Key Metrics to Include in an Accounting Dashboard

Financial data is important for many business decisions. However, often data is stored in different places, which makes it easy to analyze different data points for complex decisions. Using an accounting dashboard is a great way to combine metrics and see the relationship between those metrics, even though they may be stored in different places.

In today’s episode, Bernard Roesch explains how to decide what information to include in an accounting dashboard.

For more information, visit

If you have any questions about this podcast episode, please feel free to contact us.

* Note that this blog post is derived from the transcript of the audio discussion. Please excuse any typos or odd wording.

What is An Accounting Dashboard?

An accounting dashboard easily shows financial data or other metrics from multiple sources. For example, some information may be stored within your accounting system, while other information may be stored in your inventory system or CRM. A dashboard can be used to access data in all of those systems and display it in an actionable way. This can be very helpful for decision making in your business.

What to Include in an Accounting Dashboard

A simple rule is that all information within the dashboard should be simple, useful, and actionable. Think of your dashboard as a display of warning signs in your business. If the dashboard indicates that there may be a problem in a certain part of your business, you can always dig into more data within the source system to make tough decisions.

Including too much data in your dashboard is a mistake. It makes it difficult to make decisions. Below are potential metrics to include in an accounting dashboard: Cash balance, inventory, measurements of profitability such as gross margin, net income, and operating expense as a percentage of sales.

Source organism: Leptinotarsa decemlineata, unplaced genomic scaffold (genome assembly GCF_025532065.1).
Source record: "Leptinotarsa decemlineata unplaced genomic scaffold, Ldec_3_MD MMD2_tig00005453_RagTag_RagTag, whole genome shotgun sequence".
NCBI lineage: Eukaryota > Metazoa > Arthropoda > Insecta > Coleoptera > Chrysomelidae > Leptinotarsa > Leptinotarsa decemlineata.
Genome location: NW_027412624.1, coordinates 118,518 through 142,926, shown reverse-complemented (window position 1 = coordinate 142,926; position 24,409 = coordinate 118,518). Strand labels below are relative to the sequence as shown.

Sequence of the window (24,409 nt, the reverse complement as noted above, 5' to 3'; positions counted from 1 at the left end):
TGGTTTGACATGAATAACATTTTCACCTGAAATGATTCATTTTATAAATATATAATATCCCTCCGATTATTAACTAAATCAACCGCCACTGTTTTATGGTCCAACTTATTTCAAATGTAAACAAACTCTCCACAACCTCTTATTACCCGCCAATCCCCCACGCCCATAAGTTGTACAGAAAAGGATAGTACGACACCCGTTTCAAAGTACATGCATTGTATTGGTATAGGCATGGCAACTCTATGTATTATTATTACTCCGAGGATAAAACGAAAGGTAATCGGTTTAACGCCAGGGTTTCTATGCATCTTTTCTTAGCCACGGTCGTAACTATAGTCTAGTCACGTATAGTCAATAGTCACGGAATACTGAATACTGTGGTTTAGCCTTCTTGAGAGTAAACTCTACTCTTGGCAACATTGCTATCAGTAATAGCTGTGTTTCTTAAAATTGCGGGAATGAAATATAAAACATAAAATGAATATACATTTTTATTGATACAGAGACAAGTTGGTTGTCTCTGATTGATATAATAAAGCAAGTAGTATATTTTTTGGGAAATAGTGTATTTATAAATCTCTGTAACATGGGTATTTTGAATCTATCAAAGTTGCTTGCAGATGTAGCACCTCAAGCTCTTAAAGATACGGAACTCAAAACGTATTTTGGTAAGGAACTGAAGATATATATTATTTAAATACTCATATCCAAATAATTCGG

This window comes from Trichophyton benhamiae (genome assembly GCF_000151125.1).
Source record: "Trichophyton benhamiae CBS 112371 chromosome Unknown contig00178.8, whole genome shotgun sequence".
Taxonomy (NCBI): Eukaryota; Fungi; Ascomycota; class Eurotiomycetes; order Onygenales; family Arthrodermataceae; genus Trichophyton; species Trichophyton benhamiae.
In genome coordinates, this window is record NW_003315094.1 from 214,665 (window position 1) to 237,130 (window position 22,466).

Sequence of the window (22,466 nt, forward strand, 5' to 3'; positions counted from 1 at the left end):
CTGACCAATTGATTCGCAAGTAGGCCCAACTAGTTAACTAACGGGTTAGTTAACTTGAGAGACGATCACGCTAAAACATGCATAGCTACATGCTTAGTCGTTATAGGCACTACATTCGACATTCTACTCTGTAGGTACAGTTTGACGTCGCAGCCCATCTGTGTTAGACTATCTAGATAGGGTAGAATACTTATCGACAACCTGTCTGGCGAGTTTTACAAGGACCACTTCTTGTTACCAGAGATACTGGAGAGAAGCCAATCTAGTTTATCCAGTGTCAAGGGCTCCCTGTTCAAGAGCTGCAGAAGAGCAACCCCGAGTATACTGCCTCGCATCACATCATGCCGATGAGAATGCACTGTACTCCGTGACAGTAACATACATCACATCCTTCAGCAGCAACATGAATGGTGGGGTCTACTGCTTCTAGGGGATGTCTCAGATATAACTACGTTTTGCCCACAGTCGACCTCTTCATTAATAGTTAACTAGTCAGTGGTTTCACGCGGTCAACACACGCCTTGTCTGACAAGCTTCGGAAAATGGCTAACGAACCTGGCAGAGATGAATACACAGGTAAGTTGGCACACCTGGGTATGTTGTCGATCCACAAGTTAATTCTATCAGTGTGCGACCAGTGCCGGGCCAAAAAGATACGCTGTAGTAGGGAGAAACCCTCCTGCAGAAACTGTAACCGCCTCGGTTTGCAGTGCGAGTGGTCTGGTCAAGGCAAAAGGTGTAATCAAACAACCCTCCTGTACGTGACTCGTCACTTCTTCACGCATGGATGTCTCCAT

When you display metrics, you should usually display them in relation to another metric. For example, you may display comparables of that same metric for a previous time period to see the change, or you may display a ratio of two different metrics together, such as operating expense as a percentage of sales. Again, make sure to keep your dashboard metrics simple, useful and actionable.

How to Get Started with Dashboards

When you first start using dashboards within your business, it is usually best to not use complicated dashboard software. Instead, keep it simple and do it as a manual process at first. You can have somebody on your team gather the data that you need and input it into a spreadsheet dashboard. Use that data over time to make decisions, determine what’s useful and what needs to be changed, and then once you know the dashboard is structured correctly, consider dashboard software to enhance the dashboard.

Need help configuring your dashboard?

If you need help configuring a dashboard for your business, contact Bernard today.

You can also visit for more insights that Bernard has been sharing with us in the previous episodes.


Bernard Roesch About Bernard Roesch

Bernard Roesch is co-founder and Managing Partner of Mission Consulting. Bernard’s background in the early years of his career was spent in the manufacturing sector, making his QuickBooks perspective a unique one – he understands the intricacies of a complex environment and then applies his strategic skills accordingly.